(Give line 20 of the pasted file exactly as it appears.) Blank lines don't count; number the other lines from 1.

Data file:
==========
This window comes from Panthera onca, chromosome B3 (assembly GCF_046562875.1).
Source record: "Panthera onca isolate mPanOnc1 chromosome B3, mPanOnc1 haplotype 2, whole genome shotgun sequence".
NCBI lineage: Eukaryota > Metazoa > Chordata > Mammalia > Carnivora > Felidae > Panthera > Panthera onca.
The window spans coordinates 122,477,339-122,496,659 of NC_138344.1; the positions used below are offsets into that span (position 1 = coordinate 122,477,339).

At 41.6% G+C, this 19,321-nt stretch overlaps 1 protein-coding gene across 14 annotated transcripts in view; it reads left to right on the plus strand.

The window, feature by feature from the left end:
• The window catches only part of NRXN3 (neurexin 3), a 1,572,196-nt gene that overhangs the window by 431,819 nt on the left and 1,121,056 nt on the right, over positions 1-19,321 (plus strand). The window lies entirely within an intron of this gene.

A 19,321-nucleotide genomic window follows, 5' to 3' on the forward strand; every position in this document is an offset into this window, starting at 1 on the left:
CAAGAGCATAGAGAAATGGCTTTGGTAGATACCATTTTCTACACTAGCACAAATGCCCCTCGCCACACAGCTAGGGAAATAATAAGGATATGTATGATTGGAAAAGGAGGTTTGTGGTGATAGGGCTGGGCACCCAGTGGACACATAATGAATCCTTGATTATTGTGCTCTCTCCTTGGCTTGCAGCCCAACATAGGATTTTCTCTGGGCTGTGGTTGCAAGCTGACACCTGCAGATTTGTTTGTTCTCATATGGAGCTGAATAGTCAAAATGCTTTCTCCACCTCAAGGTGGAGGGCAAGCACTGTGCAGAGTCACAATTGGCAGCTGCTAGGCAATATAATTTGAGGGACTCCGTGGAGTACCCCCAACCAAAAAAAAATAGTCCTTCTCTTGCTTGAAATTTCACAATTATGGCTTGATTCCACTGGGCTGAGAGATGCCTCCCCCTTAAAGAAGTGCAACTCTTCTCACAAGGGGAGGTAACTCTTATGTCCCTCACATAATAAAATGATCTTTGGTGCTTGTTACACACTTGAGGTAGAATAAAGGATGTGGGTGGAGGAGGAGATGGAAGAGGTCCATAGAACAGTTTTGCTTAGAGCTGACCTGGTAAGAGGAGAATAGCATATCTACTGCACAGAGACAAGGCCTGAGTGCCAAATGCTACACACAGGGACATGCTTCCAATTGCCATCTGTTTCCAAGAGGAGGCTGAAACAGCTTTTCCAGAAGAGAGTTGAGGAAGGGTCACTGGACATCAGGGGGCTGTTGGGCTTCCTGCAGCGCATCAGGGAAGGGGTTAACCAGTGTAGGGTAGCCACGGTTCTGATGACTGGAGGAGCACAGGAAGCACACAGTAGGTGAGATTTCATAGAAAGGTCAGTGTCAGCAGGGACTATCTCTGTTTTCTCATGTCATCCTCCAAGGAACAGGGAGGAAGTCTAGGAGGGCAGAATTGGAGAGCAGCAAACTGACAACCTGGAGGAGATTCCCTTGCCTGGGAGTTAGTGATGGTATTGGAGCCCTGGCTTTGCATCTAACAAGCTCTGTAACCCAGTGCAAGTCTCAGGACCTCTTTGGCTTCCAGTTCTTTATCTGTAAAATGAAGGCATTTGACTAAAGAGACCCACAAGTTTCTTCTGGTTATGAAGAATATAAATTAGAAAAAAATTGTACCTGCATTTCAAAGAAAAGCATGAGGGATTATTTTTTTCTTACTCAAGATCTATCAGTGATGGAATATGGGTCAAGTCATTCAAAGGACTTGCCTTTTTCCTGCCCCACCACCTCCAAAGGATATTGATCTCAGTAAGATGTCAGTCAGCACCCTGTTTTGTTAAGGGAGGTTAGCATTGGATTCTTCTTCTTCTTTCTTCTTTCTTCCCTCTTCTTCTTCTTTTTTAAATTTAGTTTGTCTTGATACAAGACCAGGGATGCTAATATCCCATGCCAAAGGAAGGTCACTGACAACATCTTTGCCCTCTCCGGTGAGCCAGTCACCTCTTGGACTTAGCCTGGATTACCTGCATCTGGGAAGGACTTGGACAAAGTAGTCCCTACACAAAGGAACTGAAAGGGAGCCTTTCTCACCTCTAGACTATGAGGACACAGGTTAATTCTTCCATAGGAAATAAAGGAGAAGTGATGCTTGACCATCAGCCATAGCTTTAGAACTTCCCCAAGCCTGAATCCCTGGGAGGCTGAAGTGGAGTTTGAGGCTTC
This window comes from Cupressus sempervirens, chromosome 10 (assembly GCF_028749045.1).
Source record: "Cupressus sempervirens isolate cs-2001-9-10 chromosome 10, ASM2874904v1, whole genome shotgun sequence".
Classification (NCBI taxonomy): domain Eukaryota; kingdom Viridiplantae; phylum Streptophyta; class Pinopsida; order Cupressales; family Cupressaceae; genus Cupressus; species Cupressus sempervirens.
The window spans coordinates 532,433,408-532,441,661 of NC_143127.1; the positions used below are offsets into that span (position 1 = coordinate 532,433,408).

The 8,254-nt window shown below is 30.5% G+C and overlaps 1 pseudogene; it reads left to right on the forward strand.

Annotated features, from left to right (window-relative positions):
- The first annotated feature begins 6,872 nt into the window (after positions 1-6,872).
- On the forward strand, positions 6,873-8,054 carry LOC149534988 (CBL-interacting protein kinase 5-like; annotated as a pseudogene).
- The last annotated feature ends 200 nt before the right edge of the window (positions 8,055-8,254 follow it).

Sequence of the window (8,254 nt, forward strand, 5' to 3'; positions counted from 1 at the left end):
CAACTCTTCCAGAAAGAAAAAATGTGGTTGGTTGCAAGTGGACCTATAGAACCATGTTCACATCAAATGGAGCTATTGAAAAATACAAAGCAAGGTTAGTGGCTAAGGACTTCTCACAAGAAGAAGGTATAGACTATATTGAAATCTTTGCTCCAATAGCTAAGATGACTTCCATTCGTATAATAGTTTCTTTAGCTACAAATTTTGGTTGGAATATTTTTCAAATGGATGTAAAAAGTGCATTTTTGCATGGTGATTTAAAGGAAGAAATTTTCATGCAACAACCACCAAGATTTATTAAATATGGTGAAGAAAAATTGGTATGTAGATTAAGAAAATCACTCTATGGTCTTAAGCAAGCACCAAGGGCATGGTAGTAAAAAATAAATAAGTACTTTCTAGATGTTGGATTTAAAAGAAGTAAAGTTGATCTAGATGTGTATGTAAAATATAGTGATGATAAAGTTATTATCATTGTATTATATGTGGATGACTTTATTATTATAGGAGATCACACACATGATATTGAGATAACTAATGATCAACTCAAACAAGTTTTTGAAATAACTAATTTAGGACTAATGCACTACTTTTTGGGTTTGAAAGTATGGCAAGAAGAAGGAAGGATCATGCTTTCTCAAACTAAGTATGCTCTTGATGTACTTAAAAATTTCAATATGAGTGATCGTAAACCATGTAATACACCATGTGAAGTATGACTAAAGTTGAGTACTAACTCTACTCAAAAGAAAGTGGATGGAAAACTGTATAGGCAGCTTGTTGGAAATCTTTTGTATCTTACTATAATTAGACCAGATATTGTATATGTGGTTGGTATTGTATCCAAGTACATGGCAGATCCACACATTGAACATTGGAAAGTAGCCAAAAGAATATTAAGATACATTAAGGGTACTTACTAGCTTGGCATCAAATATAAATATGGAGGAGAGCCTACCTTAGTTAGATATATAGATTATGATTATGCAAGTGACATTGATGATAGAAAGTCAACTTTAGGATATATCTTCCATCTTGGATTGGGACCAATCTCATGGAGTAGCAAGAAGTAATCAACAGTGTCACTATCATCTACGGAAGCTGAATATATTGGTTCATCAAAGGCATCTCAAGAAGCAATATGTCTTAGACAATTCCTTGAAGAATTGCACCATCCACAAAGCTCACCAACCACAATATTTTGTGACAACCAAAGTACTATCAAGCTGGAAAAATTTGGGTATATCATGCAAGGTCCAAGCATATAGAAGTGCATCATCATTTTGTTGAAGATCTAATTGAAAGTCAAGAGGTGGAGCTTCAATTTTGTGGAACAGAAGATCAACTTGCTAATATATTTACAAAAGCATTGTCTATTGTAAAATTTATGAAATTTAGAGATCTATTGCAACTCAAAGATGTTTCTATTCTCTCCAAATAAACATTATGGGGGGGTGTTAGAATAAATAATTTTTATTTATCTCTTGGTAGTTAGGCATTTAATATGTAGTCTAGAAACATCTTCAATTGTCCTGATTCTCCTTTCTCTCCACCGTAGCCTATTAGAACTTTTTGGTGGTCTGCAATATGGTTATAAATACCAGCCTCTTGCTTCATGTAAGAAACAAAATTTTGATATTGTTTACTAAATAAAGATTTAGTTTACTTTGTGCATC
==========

CAACTCTTCCAGAAAGAAAAAATGTGGTTGGTTGCAAGTGGACCTATAGAACCATGTTCACATCAAATGGAGCTATTGAAAAATACAAAGCAAGGTTAGTGGCTAAGGACTTCTCACAAGAAGAAGGTATAGACTATATTGAAATCTTTGCTCCAATAGCTAAGATGACTTCCATTCGTATAATAGTTTCTTTAGCTACAAATTTTGGTTGGAATATTTTTCAAATGGATGTAAAAAGTGCATTTTTGCATGGTGATTTAAAGGAAGAAATTTTCATGCAACAACCACCAAGATTTATTAAATATGGTGAAGAAAAATTGGTATGTAGATTAAGAAAATCACTCTATGGTCTTAAGCAAGCACCAAGGGCATGGTAGTAAAAAATAAATAAGTACTTTCTAGATGTTGGATTTAAAAGAAGTAAAGTTGATCTAGATGTGTATGTAAAATATAGTGATGATAAAGTTATTATCATTGTATTATATGTGGATGACTTTATTATTATAGGAGATCACACACATGATATTGAGATAACTAATGATCAACTCAAACAAGTTTTTGAAATAACTAATTTAGGACTAATGCACTACTTTTTGGGTTTGAAAGTATGGCAAGAAGAAGGAAGGATCATGCTTTCTCAAACTAAGTATGCTCTTGATGTACTTAAAAATTTCAATATGAGTGATCGTAAACCATGTAATACACCATGTGAAGTATGACTAAAGTTGAGTACTAACTCTACTCAAAAGAAAGTGGATGGAAAACTGTATAGGCAGCTTGTTGGAAATCTTTTGTATCTTACTATAATTAGACCAGATATTGTATATGTGGTTGGTATTGTATCCAAGTACATGGCAGATCCACACATTGAACATTGGAAAGTAGCCAAAAGAATATTAAGATACATTAAGGGTACTTACTAGCTTGGCATCAAATATAAATATGGAGGAGAGCCTACCTTAGTTAGATATATAGATTATGATTATGCAAGTGACATTGATGATAGAAAGTCAACTTTAGGATATATCTTCCATCTTGGATTGGGACCAATCTCATGGAGTAGCAAGAAGTAATCAACAGTGTCACTATCATCTACGGAAGCTGAATATATTGGTTCATCAAAGGCATCTCAAGAAGCAATATGTCTTAGACAATTCCTTGAAGAATTGCACCATCCACAAAGCTCACCAACCACAATATTTTGTGACAACCAAAGTACTATCAAGCTGGAAAAATTTGGGTATATCATGCAAGGTCCAAGCATATAGAAGTGCATCATCATTTTGTTGAAGATCTAATTGAAAGTCAAGAGGTGGAGCTTCAATTTTGTGGAACAGAAGATCAACTTGCTAATATATTTACAAAAGCATTGTCTATTGTAAAATTTATGAAATTTAGAGATCTATTGCAACTCAAAGATGTTTCTATTCTCTCCAAATAAACATTATGGGGGGGTGTTAGAATAAATAATTTTTATTTATCTCTTGGTAGTTAGGCATTTAATATGTAGTCTAGAAACATCTTCAATTGTCCTGATTCTCCTTTCTCTCCACCGTAGCCTATTAGAACTTTTTGGTGGTCTGCAATATGGTTATAAATACCAGCCTCTTGCTTCATGTAAGAAACAAAATTTTGATATTGTTTACTAAATAAAGATTTAGTTTACTTTGTGCATC